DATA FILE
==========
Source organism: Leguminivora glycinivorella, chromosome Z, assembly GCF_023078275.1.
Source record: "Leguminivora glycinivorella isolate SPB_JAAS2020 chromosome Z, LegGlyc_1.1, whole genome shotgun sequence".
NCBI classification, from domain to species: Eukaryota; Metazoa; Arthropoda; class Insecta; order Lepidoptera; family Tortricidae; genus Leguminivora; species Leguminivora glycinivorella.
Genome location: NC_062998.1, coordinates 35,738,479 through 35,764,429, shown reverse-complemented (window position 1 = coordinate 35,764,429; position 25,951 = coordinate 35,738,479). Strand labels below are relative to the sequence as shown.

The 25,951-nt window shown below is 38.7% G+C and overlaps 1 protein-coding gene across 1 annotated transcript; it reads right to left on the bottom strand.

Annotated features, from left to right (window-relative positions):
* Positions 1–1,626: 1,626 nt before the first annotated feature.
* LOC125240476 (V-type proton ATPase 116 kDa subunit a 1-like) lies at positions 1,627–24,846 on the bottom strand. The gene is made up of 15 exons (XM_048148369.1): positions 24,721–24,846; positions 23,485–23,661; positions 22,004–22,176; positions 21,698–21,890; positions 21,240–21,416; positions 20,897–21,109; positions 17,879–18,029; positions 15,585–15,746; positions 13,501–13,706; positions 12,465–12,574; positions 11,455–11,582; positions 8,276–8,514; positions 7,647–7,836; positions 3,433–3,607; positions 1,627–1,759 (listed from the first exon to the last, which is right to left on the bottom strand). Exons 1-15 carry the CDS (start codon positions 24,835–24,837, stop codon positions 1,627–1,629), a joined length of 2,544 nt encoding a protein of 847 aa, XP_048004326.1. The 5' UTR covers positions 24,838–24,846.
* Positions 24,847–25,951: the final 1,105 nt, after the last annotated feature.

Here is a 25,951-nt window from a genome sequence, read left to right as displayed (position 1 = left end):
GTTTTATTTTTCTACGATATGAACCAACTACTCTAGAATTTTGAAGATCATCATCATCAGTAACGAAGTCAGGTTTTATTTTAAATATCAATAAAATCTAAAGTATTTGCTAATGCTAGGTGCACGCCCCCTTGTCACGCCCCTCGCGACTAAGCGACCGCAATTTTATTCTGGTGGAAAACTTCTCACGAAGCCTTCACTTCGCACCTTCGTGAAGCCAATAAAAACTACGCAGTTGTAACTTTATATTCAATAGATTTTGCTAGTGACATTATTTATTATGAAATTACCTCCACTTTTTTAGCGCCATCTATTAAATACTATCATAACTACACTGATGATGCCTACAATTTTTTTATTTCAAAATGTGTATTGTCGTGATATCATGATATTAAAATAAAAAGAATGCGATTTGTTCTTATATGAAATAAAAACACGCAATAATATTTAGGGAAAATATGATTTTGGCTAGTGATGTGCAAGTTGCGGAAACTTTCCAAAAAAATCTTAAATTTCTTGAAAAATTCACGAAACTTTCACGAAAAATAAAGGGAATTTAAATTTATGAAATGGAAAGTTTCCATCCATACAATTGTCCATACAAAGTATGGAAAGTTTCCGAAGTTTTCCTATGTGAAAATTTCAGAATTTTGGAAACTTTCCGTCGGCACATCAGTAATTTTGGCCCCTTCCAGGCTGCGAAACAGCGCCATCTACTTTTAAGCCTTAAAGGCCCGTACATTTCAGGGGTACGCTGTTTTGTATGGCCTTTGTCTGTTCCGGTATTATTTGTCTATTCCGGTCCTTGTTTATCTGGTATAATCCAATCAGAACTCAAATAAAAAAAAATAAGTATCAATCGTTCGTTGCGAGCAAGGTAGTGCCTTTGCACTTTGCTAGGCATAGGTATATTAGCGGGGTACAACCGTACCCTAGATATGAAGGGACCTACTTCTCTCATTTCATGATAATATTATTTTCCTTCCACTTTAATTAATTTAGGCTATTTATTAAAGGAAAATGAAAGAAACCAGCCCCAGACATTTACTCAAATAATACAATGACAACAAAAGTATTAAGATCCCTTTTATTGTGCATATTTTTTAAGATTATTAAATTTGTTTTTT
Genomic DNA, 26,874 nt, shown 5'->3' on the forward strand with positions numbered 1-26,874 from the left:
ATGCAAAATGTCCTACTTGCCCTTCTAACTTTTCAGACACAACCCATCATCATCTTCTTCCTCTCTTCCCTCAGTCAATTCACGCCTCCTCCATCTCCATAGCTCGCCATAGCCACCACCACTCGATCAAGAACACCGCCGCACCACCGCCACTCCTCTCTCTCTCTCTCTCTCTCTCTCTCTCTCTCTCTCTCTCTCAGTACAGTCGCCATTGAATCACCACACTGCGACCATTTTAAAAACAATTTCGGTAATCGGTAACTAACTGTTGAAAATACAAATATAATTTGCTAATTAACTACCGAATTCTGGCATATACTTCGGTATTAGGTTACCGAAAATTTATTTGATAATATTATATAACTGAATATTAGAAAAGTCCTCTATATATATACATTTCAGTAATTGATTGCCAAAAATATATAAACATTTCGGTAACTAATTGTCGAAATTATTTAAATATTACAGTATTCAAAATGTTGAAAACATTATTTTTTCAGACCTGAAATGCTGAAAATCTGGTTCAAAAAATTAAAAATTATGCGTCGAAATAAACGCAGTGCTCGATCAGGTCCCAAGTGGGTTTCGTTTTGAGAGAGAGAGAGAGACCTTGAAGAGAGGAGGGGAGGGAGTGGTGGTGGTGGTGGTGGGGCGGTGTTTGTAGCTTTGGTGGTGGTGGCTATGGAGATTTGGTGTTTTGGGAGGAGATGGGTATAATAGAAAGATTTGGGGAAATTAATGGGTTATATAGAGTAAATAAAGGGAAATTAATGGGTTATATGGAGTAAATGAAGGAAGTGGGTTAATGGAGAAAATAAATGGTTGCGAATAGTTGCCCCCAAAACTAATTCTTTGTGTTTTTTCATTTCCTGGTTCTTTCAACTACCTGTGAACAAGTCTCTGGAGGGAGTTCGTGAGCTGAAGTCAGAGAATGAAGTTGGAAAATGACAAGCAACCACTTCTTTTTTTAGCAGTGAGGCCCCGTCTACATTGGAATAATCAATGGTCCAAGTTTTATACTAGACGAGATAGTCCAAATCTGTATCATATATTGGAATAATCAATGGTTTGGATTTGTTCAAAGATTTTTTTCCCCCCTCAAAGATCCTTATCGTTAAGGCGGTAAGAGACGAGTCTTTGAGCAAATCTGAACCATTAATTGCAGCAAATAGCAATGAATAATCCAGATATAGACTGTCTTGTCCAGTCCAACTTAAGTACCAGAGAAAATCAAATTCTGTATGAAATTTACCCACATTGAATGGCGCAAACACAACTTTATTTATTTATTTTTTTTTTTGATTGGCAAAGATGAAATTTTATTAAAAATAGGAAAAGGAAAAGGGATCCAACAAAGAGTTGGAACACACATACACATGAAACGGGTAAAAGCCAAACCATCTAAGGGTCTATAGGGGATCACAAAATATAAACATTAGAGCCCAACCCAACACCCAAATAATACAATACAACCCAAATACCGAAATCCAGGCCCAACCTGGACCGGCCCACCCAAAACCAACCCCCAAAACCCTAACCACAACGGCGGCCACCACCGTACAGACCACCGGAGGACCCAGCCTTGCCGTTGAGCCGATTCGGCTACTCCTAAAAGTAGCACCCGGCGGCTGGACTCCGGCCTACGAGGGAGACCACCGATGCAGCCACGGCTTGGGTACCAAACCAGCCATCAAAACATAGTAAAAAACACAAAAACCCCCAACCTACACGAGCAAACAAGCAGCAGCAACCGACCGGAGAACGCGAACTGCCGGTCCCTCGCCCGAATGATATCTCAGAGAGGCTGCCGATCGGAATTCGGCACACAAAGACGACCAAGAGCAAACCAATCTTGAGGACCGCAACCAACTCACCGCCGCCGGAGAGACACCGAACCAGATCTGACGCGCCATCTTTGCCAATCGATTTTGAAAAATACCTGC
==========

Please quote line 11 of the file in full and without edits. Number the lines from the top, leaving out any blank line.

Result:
GTTTTATTTTTCTACGATATGAACCAACTACTCTAGAATTTTGAAGATCATCATCATCAGTAACGAAGTCAGGTTTTATTTTAAATATCAATAAAATCTAAAGTATTTGCTAATGCTAGGTGCACGCCCCCTTGTCACGCCCCTCGCGACTAAGCGACCGCAATTTTATTCTGGTGGAAAACTTCTCACGAAGCCTTCACTTCGCACCTTCGTGAAGCCAATAAAAACTACGCAGTTGTAACTTTATATTCAATAGATTTTGCTAGTGACATTATTTATTATGAAATTACCTCCACTTTTTTAGCGCCATCTATTAAATACTATCATAACTACACTGATGATGCCTACAATTTTTTTATTTCAAAATGTGTATTGTCGTGATATCATGATATTAAAATAAAAAGAATGCGATTTGTTCTTATATGAAATAAAAACACGCAATAATATTTAGGGAAAATATGATTTTGGCTAGTGATGTGCAAGTTGCGGAAACTTTCCAAAAAAATCTTAAATTTCTTGAAAAATTCACGAAACTTTCACGAAAAATAAAGGGAATTTAAATTTATGAAATGGAAAGTTTCCATCCATACAATTGTCCATACAAAGTATGGAAAGTTTCCGAAGTTTTCCTATGTGAAAATTTCAGAATTTTGGAAACTTTCCGTCGGCACATCAGTAATTTTGGCCCCTTCCAGGCTGCGAAACAGCGCCATCTACTTTTAAGCCTTAAAGGCCCGTACATTTCAGGGGTACGCTGTTTTGTATGGCCTTTGTCTGTTCCGGTATTATTTGTCTATTCCGGTCCTTGTTTATCTGGTATAATCCAATCAGAACTCAAATAAAAAAAAATAAGTATCAATCGTTCGTTGCGAGCAAGGTAGTGCCTTTGCACTTTGCTAGGCATAGGTATATTAGCGGGGTACAACCGTACCCTAGATATGAAGGGACCTACTTCTCTCATTTCATGATAATATTATTTTCCTTCCACTTTAATTAATTTAGGCTATTTATTAAAGGAAAATGAAAGAAACCAGCCCCAGACATTTACTCAAATAATACAATGACAACAAAAGTATTAAGATCCCTTTTATTGTGCATATTTTTTAAGATTATTAAATTTGTTTTTT